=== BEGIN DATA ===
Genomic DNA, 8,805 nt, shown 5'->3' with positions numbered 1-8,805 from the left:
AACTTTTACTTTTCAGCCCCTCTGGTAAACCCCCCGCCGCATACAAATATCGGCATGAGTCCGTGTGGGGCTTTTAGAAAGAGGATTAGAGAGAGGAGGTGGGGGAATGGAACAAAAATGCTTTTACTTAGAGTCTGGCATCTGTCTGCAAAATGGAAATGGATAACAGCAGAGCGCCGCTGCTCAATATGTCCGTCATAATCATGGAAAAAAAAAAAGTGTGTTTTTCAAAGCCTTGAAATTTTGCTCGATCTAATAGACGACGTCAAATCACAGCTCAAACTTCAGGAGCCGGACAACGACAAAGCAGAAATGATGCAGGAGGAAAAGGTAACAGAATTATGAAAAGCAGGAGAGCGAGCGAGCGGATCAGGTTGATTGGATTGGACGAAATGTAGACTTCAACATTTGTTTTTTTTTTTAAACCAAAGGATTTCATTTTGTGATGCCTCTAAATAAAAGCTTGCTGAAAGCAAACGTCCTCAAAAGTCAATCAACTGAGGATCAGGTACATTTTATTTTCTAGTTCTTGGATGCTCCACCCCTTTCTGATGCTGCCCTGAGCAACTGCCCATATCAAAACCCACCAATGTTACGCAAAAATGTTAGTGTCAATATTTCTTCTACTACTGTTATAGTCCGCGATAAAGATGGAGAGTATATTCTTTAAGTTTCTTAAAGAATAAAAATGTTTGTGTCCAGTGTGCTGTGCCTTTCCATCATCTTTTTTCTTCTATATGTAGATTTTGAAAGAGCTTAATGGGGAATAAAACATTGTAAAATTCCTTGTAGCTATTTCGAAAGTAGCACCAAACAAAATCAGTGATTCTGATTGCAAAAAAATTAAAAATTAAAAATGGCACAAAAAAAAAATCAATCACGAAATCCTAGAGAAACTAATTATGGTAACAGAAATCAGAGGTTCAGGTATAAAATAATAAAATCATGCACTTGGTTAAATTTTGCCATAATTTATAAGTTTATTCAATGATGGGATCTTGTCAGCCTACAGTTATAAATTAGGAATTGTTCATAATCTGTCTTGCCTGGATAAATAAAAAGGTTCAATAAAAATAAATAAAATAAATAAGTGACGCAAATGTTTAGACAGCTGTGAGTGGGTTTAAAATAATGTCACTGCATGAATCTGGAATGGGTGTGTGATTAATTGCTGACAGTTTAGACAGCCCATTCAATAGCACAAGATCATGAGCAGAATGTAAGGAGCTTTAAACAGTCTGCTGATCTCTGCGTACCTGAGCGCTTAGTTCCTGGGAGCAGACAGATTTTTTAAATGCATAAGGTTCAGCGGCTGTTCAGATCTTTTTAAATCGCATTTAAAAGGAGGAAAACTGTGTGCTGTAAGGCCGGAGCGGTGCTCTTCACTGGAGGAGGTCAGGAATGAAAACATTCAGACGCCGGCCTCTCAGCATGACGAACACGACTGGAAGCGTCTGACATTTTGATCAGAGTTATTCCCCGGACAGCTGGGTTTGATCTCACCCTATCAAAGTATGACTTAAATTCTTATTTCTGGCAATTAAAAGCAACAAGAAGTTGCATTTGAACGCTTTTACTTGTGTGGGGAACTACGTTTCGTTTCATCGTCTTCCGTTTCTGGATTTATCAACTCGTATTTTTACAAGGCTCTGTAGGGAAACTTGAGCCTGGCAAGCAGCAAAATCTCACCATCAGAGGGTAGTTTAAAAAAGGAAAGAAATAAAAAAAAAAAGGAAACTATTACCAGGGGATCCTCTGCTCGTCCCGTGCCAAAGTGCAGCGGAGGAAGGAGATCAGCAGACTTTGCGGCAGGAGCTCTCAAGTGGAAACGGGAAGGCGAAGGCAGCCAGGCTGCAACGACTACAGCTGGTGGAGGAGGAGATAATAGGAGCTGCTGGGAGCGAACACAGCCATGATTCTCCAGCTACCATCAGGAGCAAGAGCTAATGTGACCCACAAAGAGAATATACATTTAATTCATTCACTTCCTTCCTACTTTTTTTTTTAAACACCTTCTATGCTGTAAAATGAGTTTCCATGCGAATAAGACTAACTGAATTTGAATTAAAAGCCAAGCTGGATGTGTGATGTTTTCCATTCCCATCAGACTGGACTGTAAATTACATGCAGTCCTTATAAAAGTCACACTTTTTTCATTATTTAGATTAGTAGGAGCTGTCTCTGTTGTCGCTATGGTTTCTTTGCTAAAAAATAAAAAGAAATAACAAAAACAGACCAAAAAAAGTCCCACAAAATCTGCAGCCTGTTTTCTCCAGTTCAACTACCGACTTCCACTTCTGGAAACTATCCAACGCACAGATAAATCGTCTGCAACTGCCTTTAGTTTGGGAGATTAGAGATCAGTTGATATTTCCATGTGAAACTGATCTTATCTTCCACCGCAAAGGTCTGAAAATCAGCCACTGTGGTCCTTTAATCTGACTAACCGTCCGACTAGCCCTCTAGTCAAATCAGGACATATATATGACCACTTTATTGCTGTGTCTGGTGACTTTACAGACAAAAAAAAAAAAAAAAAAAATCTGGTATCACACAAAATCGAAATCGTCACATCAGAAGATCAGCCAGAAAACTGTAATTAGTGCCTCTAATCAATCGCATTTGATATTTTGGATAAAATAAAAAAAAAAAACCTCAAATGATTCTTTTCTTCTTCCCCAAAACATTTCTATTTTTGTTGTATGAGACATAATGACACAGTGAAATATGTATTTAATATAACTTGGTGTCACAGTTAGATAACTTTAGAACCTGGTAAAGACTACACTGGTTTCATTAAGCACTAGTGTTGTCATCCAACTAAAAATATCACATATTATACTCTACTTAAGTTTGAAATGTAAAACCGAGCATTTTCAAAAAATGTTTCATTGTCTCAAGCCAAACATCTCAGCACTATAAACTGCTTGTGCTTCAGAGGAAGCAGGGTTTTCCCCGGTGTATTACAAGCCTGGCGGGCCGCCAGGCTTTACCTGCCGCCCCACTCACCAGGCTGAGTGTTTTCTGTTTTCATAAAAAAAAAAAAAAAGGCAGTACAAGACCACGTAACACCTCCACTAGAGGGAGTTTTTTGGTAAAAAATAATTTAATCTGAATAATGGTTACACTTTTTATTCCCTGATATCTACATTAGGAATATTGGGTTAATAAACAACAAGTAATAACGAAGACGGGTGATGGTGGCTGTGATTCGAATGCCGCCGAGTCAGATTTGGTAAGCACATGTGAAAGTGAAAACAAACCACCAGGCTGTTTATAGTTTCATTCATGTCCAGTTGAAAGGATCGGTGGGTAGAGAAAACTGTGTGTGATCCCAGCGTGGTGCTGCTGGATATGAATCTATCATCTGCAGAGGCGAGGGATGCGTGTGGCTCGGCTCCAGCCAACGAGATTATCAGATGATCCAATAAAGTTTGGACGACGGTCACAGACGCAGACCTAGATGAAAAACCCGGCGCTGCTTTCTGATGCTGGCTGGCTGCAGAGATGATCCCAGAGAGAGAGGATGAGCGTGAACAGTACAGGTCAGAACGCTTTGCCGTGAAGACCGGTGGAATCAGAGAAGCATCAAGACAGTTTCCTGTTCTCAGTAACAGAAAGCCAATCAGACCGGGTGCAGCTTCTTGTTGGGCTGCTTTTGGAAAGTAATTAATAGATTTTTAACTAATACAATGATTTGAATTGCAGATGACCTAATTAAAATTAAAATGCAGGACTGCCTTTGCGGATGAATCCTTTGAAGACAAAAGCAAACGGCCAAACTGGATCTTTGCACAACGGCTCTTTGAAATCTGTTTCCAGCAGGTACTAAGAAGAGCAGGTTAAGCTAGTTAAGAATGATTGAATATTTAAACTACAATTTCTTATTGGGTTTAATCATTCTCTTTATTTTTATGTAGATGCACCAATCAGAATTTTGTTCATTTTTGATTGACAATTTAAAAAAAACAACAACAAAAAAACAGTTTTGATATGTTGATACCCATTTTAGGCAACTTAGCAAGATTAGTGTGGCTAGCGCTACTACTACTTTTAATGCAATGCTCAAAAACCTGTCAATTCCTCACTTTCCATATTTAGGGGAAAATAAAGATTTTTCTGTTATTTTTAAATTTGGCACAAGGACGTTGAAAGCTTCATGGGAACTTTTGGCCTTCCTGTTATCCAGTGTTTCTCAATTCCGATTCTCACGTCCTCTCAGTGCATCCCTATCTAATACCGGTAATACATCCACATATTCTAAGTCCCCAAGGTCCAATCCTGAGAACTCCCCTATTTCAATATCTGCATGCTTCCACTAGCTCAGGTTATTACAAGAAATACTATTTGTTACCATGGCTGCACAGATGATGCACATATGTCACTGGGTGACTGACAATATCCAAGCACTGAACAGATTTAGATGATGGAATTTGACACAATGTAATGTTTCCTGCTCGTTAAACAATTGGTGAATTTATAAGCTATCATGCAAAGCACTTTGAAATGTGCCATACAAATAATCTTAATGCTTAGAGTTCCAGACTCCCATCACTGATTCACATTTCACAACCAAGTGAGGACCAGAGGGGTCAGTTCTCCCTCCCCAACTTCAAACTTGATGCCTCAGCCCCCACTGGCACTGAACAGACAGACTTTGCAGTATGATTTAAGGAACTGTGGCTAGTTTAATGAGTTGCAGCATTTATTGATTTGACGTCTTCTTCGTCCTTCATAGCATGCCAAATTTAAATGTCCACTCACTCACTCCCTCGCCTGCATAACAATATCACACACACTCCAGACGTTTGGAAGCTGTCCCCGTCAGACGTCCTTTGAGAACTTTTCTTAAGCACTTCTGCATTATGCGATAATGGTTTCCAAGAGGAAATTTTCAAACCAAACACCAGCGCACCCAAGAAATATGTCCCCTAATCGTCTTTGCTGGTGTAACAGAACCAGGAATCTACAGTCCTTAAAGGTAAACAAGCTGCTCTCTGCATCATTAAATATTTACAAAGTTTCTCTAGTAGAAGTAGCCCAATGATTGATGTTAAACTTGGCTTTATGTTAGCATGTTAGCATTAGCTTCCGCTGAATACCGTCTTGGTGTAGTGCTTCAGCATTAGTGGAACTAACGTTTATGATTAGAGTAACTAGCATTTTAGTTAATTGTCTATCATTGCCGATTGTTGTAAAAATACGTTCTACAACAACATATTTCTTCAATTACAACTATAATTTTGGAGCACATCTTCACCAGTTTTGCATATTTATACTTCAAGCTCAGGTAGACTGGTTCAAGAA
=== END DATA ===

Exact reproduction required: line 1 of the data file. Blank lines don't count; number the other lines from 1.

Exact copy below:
Genomic DNA, 8,805 nt, shown 5'->3' with positions numbered 1-8,805 from the left: